We thank F. Colucci and J. Di Santo for providing Rag2−/−Il2rg−/− mice. We thank the Sanger Institute RSF (J. Bussell, D. Key, A. Kirton, L. Bulman, S. Kemp, P. Green, P. Zielezinski, R. Lacey, C. Rogerson, A. Logan and G. Notley), Flow Cytometry Core Facility (B. L. Ng, J. Graham and C. Hall), Single Cell Genomic Core Facility (S. Loren and I. Bronner) and DNA sequencing pipeline (N. Smerdon) for technical assistances. We thank K. Chen, J. Pramanik and R. Miragaia for technical help. C.W. is supported by the Plan of Youth Growth from Shanghai Municipal Agricultural Committee (Hunongqingzi (2015. No. A-35)). L.L. is funded by National Natural Science Foundation of China (31370904, 81671579). G.T.B. is supported by the Australian Research Council (Future Fellowship FT110100283) and the National Health and Medical Research Council (Fellowship 10402092). A.N.J.M. is supported by the Medical Research Council (U105178805) and Wellcome Trust (100963/Z/13/Z). This work is supported by Wellcome Trust (grant number 098051) (P.L).

Author information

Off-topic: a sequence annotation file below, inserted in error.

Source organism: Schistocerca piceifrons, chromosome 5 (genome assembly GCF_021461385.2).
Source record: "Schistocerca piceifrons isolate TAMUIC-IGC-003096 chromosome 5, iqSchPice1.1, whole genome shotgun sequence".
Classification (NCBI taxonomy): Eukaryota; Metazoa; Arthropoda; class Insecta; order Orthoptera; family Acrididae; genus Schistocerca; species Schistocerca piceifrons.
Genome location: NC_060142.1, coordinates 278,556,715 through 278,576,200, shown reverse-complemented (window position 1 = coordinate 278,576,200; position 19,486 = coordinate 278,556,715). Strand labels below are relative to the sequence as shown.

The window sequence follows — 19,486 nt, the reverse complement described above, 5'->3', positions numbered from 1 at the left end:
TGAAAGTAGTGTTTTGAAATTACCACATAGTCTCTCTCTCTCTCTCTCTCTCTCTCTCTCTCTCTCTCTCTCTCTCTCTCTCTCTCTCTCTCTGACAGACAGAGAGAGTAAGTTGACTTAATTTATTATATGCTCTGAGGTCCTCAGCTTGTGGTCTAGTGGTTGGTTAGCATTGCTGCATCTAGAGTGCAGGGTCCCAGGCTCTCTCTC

Author notes

    • Yong Yu
    • , Jason C. H. Tsang
    •  & Cui Wang

    These authors contributed equally to this work

Affiliations

  1. Wellcome Trust Sanger Institute, Hinxton, Cambridge CB10 1HH, UK

    • Yong Yu
    • , Jason C. H. Tsang
    • , Cui Wang
    • , Simon Clare
    • , Juexuan Wang
    • , Xi Chen
    • , Cordelia Brandt
    • , Leanne Kane
    • , Lia S. Campos
    • , Sarah A. Teichmann
    • , Gordon Dougan
    •  & Pentao Liu
  2. Department of Chemical Pathology, The Chinese University of Hong Kong, Prince of Wales Hospital, Shatin, New Territories, Hong Kong SAR, China

    • Jason C. H. Tsang
  3. Li Ka Shing Institute of Health Sciences, The Chinese University of Hong Kong, Shatin, New Territories, Hong Kong SAR, China

    • Jason C. H. Tsang
  4. Institute of Animal Husbandry and Veterinary Science, Shanghai Academy of Agricultural Sciences, Shanghai 201106, China

    • Cui Wang
  5. Shanghai Institute of Immunology, Shanghai Jiaotong University School of Medicine, Shanghai 200025, China

    • Liming Lu